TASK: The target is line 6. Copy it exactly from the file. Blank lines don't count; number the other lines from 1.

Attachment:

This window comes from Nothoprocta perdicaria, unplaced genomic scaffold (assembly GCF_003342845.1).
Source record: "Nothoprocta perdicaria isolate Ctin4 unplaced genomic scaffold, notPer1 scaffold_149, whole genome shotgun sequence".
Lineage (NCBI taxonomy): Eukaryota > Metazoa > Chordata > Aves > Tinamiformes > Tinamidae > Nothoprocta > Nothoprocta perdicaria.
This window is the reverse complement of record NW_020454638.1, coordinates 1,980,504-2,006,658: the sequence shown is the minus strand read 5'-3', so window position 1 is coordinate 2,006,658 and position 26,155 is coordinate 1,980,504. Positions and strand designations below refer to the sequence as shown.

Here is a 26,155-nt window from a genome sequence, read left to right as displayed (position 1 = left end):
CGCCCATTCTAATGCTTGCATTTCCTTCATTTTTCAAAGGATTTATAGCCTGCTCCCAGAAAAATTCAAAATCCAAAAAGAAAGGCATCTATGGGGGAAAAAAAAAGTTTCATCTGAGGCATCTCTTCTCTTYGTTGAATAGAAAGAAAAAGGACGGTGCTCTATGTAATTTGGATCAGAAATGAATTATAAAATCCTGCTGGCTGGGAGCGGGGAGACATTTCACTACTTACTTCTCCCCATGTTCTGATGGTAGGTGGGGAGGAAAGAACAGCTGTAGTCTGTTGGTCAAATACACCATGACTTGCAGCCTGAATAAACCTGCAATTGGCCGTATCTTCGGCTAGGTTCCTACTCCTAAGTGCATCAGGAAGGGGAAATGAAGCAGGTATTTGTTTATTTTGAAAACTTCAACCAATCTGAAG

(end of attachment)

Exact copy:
CGCCCATTCTAATGCTTGCATTTCCTTCATTTTTCAAAGGATTTATAGCCTGCTCCCAGAAAAATTCAAAATCCAAAAAGAAAGGCATCTATGGGGGAAAAAAAAAGTTTCATCTGAGGCATCTCTTCTCTTYGTTGAATAGAAAGAAAAAGGACGGTGCTCTATGTAATTTGGATCAGAAATGAATTATAAAATCCTGCTGGCTGGGAGCGGGGAGACATTTCACTACTTACTTCTCCCCATGTTCTGATGGTAGGTGGGGAGGAAAGAACAGCTGTAGTCTGTTGGTCAAATACACCATGACTTGCAGCCTGAATAAACCTGCAATTGGCCGTATCTTCGGCTAGGTTCCTACTCCTAAGTGCATCAGGAAGGGGAAATGAAGCAGGTATTTGTTTATTTTGAAAACTTCAACCAATCTGAAG